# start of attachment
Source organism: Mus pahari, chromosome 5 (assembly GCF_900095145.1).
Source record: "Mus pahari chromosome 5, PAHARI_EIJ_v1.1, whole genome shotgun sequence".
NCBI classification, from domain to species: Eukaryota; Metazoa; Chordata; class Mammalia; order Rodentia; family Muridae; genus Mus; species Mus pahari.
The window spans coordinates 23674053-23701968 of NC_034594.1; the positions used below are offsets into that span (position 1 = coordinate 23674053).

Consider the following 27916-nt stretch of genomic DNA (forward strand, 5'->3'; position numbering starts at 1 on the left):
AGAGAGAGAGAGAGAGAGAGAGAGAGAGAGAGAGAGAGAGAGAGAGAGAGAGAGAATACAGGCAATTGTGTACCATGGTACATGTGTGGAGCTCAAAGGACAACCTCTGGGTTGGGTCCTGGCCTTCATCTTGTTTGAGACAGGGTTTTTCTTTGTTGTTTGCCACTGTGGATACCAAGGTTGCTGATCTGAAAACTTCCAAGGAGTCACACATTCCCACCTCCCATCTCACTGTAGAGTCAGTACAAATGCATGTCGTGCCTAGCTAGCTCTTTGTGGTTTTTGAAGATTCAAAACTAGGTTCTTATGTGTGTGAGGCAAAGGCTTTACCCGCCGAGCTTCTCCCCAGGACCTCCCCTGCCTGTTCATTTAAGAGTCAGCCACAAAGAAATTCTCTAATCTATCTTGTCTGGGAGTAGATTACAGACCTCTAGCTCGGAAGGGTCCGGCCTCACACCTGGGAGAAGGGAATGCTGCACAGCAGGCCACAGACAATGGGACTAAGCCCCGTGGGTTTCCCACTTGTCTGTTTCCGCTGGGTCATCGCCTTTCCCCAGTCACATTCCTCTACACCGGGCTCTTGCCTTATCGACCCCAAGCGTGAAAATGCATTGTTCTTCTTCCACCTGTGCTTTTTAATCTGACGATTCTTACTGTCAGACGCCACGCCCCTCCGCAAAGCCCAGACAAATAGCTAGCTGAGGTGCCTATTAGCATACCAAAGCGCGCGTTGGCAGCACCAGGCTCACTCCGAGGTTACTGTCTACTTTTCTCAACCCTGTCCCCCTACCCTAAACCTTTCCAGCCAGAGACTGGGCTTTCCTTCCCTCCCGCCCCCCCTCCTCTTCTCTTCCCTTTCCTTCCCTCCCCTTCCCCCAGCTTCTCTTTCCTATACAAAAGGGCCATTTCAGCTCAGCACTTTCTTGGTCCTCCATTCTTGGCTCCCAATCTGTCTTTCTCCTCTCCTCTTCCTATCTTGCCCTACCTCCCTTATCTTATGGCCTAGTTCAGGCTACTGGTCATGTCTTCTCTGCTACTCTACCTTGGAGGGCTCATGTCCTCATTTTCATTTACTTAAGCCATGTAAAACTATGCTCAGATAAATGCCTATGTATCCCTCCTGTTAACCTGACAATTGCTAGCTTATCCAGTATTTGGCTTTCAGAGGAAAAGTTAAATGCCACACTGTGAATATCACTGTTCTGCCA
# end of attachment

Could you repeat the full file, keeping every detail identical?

Source organism: Mus pahari, chromosome 5 (assembly GCF_900095145.1).
Source record: "Mus pahari chromosome 5, PAHARI_EIJ_v1.1, whole genome shotgun sequence".
NCBI classification, from domain to species: Eukaryota; Metazoa; Chordata; class Mammalia; order Rodentia; family Muridae; genus Mus; species Mus pahari.
The window spans coordinates 23674053-23701968 of NC_034594.1; the positions used below are offsets into that span (position 1 = coordinate 23674053).

Consider the following 27916-nt stretch of genomic DNA (forward strand, 5'->3'; position numbering starts at 1 on the left):
AGAGAGAGAGAGAGAGAGAGAGAGAGAGAGAGAGAGAGAGAGAGAGAGAGAGAGAATACAGGCAATTGTGTACCATGGTACATGTGTGGAGCTCAAAGGACAACCTCTGGGTTGGGTCCTGGCCTTCATCTTGTTTGAGACAGGGTTTTTCTTTGTTGTTTGCCACTGTGGATACCAAGGTTGCTGATCTGAAAACTTCCAAGGAGTCACACATTCCCACCTCCCATCTCACTGTAGAGTCAGTACAAATGCATGTCGTGCCTAGCTAGCTCTTTGTGGTTTTTGAAGATTCAAAACTAGGTTCTTATGTGTGTGAGGCAAAGGCTTTACCCGCCGAGCTTCTCCCCAGGACCTCCCCTGCCTGTTCATTTAAGAGTCAGCCACAAAGAAATTCTCTAATCTATCTTGTCTGGGAGTAGATTACAGACCTCTAGCTCGGAAGGGTCCGGCCTCACACCTGGGAGAAGGGAATGCTGCACAGCAGGCCACAGACAATGGGACTAAGCCCCGTGGGTTTCCCACTTGTCTGTTTCCGCTGGGTCATCGCCTTTCCCCAGTCACATTCCTCTACACCGGGCTCTTGCCTTATCGACCCCAAGCGTGAAAATGCATTGTTCTTCTTCCACCTGTGCTTTTTAATCTGACGATTCTTACTGTCAGACGCCACGCCCCTCCGCAAAGCCCAGACAAATAGCTAGCTGAGGTGCCTATTAGCATACCAAAGCGCGCGTTGGCAGCACCAGGCTCACTCCGAGGTTACTGTCTACTTTTCTCAACCCTGTCCCCCTACCCTAAACCTTTCCAGCCAGAGACTGGGCTTTCCTTCCCTCCCGCCCCCCCTCCTCTTCTCTTCCCTTTCCTTCCCTCCCCTTCCCCCAGCTTCTCTTTCCTATACAAAAGGGCCATTTCAGCTCAGCACTTTCTTGGTCCTCCATTCTTGGCTCCCAATCTGTCTTTCTCCTCTCCTCTTCCTATCTTGCCCTACCTCCCTTATCTTATGGCCTAGTTCAGGCTACTGGTCATGTCTTCTCTGCTACTCTACCTTGGAGGGCTCATGTCCTCATTTTCATTTACTTAAGCCATGTAAAACTATGCTCAGATAAATGCCTATGTATCCCTCCTGTTAACCTGACAATTGCTAGCTTATCCAGTATTTGGCTTTCAGAGGAAAAGTTAAATGCCACACTGTGAATATCACTGTTCTGCCA